Collectively, the nine of them banged out 13 hits and even went for the cycle. They drove in six runs and scored 10. And the one who started on the bump threw six shutout innings. Yes, it was good to be a Mississippian in the majors on Friday. Among the position players who started, former Richton High star JaCoby Jones enjoyed arguably the best day, going 2-for-4 with a triple, two RBIs and a run in Detroit’s 5-2 win over Toronto. The red-hot Tim Anderson, ex-East Central Community College standout, had just one hit, but it was a tie-breaking two-run triple — he also scored on a subsequent hit — in the Chicago White Sox’s 8-3 win against Milwaukee. Meridian CC product Corey Dickerson and Mississippi State alum Adam Frazier had two hits each and accounted for four runs all told as Pittsburgh took a 4-0 victory against St. Louis in a National League Central battle. Ex-State star Mitch Moreland hit the lone home run, his ninth of the year, in Boston’s 7-3 loss to Houston. Southern Miss product Brian Dozier had two hits, including a double, and scored a run for Minnesota in a 7-4 win over Cleveland. Former Bulldogs standout Hunter Renfroe went 2-for-4 for San Diego in a 7-2 loss against Cincinnati, which got a walk and a run from Taylorsville’s Billy Hamilton. McComb’s Jarrod Dyson had a hit, a walk and a run as Arizona beat Miami 9-1. Not to be overlooked among all this offensive production is Chris Stratton, the ex-State star from Tupelo who notched his fourth straight win for San Francisco, which beat Philadelphia 4-0. Stratton, now 7-3 with a 4.50 ERA, allowed just four hits and one walk with seven punchouts. For the record, he also put down two sacrifice bunts. P.S. It wasn’t a great day for Ole Miss alum Zack Cozart, the Los Angeles Angels infielder who sat for the third straight game with what reportedly is a minor arm injury. And ex-USM star Scott Copeland, who threw 1 1/3 scoreless innings Thursday in his first MLB appearance in three years (see previous post), was designated for assignment Friday by the New York Mets. It’s likely he’ll return to their minor league system.
These aren’t household names – ballpark names? – that are coming to Oxford for the regional. Tennessee Tech, Missouri State, St. Louis. But they are hardly chumps. Tech has 48 wins and is ranked 25th by Baseball America. Missouri State is No. 23 and won the Missouri Valley Conference Tournament. St. Louis won the regular season and tourney titles in the Atlantic 10. Fourth-ranked (and national 4-seed) Ole Miss isn’t likely to coast through to the Super Regional round. The Rebels likely will face a stern test in Friday’s opener against St. Louis’ Miller Hogan, the A-10 pitcher of the year and a 10-game winner with strikeout stuff. Tech, a heavy-hitting club, brings the OVC player of the year: Kevin Strohschein (.406, 18 homers, 65 RBIs). Missouri State shortstop Jeremy Eierman is a highly regarded draft prospect. The SEC champion Rebels, 46-15 and a top 10 team most of the season, roll out an impressive crop of stars: Ryan Rolison, Ryan Olenek, Nick Fortes, Parker Caracci and those other guys in the bullpen. Yet the deciding factor for the Rebels might just be the crowds at Oxford-University Stadium/Swayze Field. “It’s going to be a rowdy, rowdy, rowdy group,” SLU coach Darin Hendrickson, who has been to Oxford before, told the St. Louis Post-Dispatch. P.S. Southern Miss, nationally ranked and a double champion in C-USA, got kind of a tough draw from the NCAA, being sent to the Fayetteville Regional at Baum Stadium, where the national 5-seed Arkansas Razorbacks are 30-3. The Hogs are 9-15 elsewhere. Baum Stadium is a homer-friendly park, and USM can play that game. Led by Matt Wallner, the Golden Eagles rank 15th nationally in homers. Of course, first-round foe Dallas Baptist ranks ninth and Arkansas third. Watch for bombs at the Baum. … There is an interesting subplot to watch in Mississippi State’s regional opener in Tallahassee, Fla.: Bulldogs ace Konnor Pilkington and Oklahoma’s Jake Irvin, the likely starters, were roomies last summer when they played for Team USA. “That’ll be a fun matchup for sure,” Irvin told newsok.com. OU outfielder Steele Walker, a top pro prospect, was also on that squad. Florida State, the host and the national 7-seed, will be a tough out at Howser Stadium. But MSU, the 2-seed in the regional, has played well the role of giant killer this season, going 9-1 against top 5 seeds Florida, Arkansas and Ole Miss.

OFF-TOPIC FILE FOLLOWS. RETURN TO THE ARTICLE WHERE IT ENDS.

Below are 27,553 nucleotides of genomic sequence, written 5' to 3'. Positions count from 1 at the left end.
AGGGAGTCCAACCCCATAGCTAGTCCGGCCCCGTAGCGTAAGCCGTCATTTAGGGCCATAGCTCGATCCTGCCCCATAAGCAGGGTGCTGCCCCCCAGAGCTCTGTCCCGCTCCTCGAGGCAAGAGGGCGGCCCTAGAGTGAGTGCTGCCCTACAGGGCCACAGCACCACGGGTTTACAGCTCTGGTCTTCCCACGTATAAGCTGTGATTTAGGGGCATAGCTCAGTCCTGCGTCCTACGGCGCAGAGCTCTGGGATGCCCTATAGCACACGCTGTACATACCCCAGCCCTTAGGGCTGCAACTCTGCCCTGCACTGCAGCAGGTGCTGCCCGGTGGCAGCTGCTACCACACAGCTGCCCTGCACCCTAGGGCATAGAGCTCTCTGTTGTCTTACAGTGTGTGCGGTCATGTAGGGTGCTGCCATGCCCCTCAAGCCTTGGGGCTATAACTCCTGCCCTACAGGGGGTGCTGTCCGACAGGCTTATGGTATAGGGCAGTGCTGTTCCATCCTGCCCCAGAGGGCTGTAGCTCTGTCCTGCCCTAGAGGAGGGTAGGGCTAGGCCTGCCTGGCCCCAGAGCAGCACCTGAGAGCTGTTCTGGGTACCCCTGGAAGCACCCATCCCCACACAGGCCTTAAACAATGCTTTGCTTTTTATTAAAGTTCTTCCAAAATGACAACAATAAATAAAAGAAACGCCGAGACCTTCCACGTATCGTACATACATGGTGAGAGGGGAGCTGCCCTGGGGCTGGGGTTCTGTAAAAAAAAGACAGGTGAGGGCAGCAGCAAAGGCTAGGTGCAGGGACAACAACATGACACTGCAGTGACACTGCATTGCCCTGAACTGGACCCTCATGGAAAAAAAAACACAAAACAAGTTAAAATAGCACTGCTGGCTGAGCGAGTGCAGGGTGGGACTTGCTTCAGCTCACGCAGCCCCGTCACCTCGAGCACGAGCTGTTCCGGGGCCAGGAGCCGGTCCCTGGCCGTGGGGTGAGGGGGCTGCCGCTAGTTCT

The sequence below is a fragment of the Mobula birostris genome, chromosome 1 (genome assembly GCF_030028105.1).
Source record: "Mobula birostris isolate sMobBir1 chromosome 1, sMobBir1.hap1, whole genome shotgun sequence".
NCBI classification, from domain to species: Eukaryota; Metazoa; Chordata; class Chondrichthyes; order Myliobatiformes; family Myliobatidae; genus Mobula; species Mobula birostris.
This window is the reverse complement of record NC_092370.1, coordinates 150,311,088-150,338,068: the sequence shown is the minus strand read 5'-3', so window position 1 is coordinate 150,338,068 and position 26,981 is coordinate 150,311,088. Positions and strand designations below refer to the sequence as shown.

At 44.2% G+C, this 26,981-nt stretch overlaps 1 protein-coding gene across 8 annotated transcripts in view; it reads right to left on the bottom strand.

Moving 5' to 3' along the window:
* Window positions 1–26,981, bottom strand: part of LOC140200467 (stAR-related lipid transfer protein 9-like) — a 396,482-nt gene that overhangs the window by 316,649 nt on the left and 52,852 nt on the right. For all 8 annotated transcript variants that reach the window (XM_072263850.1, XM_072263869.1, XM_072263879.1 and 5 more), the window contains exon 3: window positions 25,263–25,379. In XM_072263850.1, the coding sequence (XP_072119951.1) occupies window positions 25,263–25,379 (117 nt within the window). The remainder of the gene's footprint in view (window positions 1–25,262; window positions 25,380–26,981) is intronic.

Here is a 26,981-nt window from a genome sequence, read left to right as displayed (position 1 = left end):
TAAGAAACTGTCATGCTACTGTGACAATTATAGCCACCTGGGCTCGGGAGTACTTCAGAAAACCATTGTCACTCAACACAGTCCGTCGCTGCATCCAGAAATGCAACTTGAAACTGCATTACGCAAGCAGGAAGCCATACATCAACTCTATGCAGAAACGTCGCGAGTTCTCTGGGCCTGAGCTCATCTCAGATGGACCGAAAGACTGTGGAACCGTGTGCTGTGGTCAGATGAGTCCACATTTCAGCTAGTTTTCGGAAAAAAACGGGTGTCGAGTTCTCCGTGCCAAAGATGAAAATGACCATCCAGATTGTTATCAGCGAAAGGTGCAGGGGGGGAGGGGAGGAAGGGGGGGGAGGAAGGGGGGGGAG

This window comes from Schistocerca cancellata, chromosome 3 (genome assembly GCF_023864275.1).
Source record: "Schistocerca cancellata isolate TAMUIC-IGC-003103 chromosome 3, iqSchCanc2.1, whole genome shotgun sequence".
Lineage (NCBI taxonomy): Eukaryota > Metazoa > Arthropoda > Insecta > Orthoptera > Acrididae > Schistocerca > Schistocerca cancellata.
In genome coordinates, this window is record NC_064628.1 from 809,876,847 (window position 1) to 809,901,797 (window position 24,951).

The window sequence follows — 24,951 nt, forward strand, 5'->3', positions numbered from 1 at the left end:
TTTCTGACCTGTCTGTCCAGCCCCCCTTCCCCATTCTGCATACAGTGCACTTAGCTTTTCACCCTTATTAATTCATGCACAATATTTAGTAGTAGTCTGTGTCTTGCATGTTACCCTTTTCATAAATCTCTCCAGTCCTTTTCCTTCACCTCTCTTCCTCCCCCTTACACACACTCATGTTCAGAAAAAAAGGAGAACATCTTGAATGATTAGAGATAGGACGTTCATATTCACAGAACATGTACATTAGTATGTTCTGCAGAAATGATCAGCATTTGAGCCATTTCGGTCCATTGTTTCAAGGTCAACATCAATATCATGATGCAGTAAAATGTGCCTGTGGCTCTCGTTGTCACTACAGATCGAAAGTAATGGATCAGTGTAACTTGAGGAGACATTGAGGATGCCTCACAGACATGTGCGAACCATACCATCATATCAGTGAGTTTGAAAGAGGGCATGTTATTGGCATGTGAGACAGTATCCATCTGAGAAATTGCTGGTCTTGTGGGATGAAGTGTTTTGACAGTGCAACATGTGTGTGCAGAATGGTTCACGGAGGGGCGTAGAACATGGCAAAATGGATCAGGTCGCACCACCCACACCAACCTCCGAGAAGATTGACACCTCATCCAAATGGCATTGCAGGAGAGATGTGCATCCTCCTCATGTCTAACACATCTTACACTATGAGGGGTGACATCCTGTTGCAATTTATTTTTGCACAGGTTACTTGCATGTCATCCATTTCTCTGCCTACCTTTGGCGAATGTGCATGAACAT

As they blow by the Memorial Day checkpoint, Brian Snitker holds the lead, with Clint Hurdle running second and Mickey Callaway third. Buck Showalter and Ned Yost appear to have fallen off the lead lap. Of the seven Mississippi-connected managers at the wheel of a big league club, only Atlanta’s Snitker, Pittsburgh’s Hurdle and the New York Mets’ Callaway reached Memorial Day with a winning record. Showalter’s Baltimore team, after losing on Monday, is 20 games under .500. Yost’s Kansas City team is 18 under. Toronto, under John Gibbons, is hanging tough at 25-29, and Ron Gardenhire has steered Detroit to a 24-29 mark, exceeding expectations in his first year there. To be fair, expectations weren’t high for any of these seven clubs. The first-place Braves, under former Mississippi Braves skipper Snitker, are a relatively young bunch running ahead of schedule. It’s a solid team – currently ranked No. 5 in mlb.com’s latest power poll — but they’ll be challenged in the National League East to hold off Washington, Philadelphia and perhaps even the Mets, who are in the charge of ex-Ole Miss star Callaway, brand new to the job. Despite a spate of adversity (check their disabled list), the Mets are 26-25 and just 4 games back of Atlanta. Former Jackson Mets manager Hurdle has done a fine job with the Pirates, who are contending in the NL Central even after trading away stars Andrew McCutchen and Gerrit Cole. Meridian Community College product Corey Dickerson, acquired in a preseason trade, has been one of the Bucs’ best hitters. Gardenhire, a former Jackson Mets shortstop and veteran MLB manager, has the outmanned Tigers just 3½ games off the pace in the American League Central. Former JaxMets catcher Gibbons’ Blue Jays, while just 4 games under .500, are 12 games back of Boston in the AL East. It’s already been a long season for Mississippi State product Showalter and JaxMets alum Yost, both of whom could use an extended pit stop to make repairs. P.S. Ex-MSU star Hunter Renfroe, out over a month with an elbow issue, returned to San Diego’s lineup on Monday and went 1-for-4 with an RBI.